New Delhi: On a day when air quality in Delhi once again deteriorated to reach ‘severe plus’ or ’emergency’ levels, the Supreme Court came down heavily on the Centre for failing to find a solution to this problem.
Wednesday was the third time within the first half of November that the Supreme Court heard the matter. Expressing dissatisfaction with the way the air quality has deteriorated yet again, a bench of Chief Justice Ranjan Gogoi and Chief Justice-designate S.A. Bobde said: “In our view, little constructive effort has been made by the government and other stakeholders to find a solution to the problem.”
The bench also pulled the Centre up for not doing enough, saying that “the whole of north India, NCR is suffering from the issue of air pollution.”
Solicitor General Tushar Mehta who spoke on behalf of the Centre submitted that the government was exploring various technologies, including a Japanese hydrogen-based one. Following this submission, the apex court directed the Centre to explore this option for reducing air pollution and submit a report to it in the matter by December 3.
Delhi, NCR pollution again nears ‘emergency’ level
Meanwhile, the city’s air quality continued to deteriorate for the third straight day. The Air Quality Index reached 494 in the city this morning, just a few points shy of the 500 mark that denotes ‘very severe’ or ‘emergency’ levels. Later in the day, it breached the 500 mark as well.
While an AQI between 0-50 is considered ‘good’, 51-100 is ‘satisfactory’, 101-200 ‘moderate’, 201-300 ‘poor’, 301-400 ‘very poor’, 401-500 ‘severe’ and 500 plus, ‘severe plus’.
In fact, a variety of reasons, the primary being stubble burning in Haryana and Punjab, have contributed to the high pollution in the area. With temperature dipping to around 14°C in the morning and humidity over the 70% mark, the entire region remained enveloped in smoke through the day.
This reflected in the air quality in all satellite townships too with Noida recording an AQI of 472, Greater Noida 462, Faridabad 441 and Gurugram 448, respectively.
People ‘losing precious years’
Earlier, too, a bench of Justices Arun Mishra and Deepak Gupta had hauled up the Centre and the Delhi government for not doing enough to curb air pollution. Remarking that “right to life is most important” and that people were “losing precious years” of their life due to pollution, the bench had also directed the Centre and state governments to immediately stop stubble burning.
Meanwhile, while hearing another petition in which it was alleged that the odd-even vehicle rationing scheme, currently on in Delhi, was nothing more than a political stunt, the Supreme Court has asked the Delhi government and the Central Pollution Control Board to provide it with data on AQI for October 1 to 14 this year and for October 1 to December 31 last year.
Do not oppose odd-even, help industries utilise straw: Kejriwal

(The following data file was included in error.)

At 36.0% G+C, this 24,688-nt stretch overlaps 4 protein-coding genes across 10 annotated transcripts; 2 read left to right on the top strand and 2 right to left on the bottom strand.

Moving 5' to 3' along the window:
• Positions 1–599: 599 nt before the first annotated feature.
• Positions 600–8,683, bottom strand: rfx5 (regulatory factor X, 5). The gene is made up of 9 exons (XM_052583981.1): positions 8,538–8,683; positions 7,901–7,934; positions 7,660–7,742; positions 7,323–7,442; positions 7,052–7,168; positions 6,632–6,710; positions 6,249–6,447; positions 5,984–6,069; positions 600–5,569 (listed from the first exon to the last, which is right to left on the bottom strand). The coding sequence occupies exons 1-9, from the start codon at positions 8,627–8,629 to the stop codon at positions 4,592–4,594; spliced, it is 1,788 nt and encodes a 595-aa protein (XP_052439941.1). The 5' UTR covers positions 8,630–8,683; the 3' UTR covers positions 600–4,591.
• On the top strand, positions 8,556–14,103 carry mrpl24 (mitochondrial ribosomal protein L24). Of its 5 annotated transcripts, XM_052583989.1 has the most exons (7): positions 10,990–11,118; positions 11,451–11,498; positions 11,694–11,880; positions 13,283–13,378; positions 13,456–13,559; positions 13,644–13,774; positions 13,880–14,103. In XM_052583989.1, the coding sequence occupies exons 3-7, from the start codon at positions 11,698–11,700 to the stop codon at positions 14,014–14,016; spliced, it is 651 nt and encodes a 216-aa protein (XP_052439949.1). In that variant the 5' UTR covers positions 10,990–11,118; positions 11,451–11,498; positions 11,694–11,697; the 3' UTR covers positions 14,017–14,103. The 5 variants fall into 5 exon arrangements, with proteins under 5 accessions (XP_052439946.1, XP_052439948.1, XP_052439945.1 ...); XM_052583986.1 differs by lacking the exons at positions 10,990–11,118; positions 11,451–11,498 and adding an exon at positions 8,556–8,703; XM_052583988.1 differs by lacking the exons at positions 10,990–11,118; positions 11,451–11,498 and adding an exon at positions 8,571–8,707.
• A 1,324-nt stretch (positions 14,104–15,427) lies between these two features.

Responding to the developments, Delhi chief minister urged the opposition to not oppose the odd-even scheme, saying it was what Delhi wanted.
मेरी विपक्ष से अपील है कि odd even का विरोध ना करे। प्रदूषण काफ़ी बढ़ गया है। पूरी दिल्ली odd even माँग रही है। विपक्ष को जनता का साथ देना चाहिए
— Arvind Kejriwal (@ArvindKejriwal) November 13, 2019
Kejriwal also said that he has spoken to several experts and entrepreneurs and they told him that paddy straw was already being used by some industrial units, thus indicating that buyers of paddy straw were readily available. He, therefore, appealed to all the governments to assist the industries in this matter.
Stubble burning peaks in Punjab, Haryana
Straw burning has reached alarming proportions in Punjab, where till November 10, 48,155 incidents had been recorded by the Punjab Remote Sensing Centre (PRSC). As a result, the air quality in Delhi NCR had started deteriorating from Sunday.
Incidentally, the number of reported cases of stubble burning in Punjab this year have crossed the 2018 tally. Although Haryana too has seen significant stubble burning this year, in real terms the state’s impact on overall air pollution in the region has been lower since paddy is grown in only seven of its districts as against the 22 districts of Punjab.
Too few machines
Since farmers resort to stubble burning because they are left with little time between paddy harvesting and the sowing of wheat, governments have been promoting the use of various machines such as happy seeders, paddy straw choppers, super straw management systems and rotavators to help them bury or use the straw instead of burning it. But while about 60,000 such machines have been distributed in Punjab over the last two years, their use has remained negligible.
In Haryana too, while such straw management systems were supplied to 99.6% of the custom hiring centres, which are responsible for letting them out to the farmers, only about 33% of them were actually supplied to the farmers. In Punjab, where about 30.7% CHCs received the machines, only about 34% of these were actually lent out to the farmers.
Recently, Prime Minister Narendra Modi called upon the agriculture ministry to provide machines for dealing with stubble to the states. In 2018-19, the ministry had released Rs 269.4 crore, Rs 137.8 crore and Rs 148.6 crore respectively to Punjab, Haryana and Uttar Pradesh for the purchase of such equipment.
Air pollution had peaked after Diwali
Air pollution had earlier crossed the hazardous level of 1,000 points on the Air Quality Index soon after Diwali on October 27.
A few days prior to that on November 1, the Supreme Court-appointed Environment Pollution (Prevention and Control) Authority had declared a public health emergency in Delhi NCR and imposed a ban on construction activity and use of several kinds of polluting fuel.
Subsequently, the chief secretaries of Punjab, Haryana, Uttar Pradesh and Delhi were summoned by the Supreme Court which directed them to take all steps to stop stubble burning.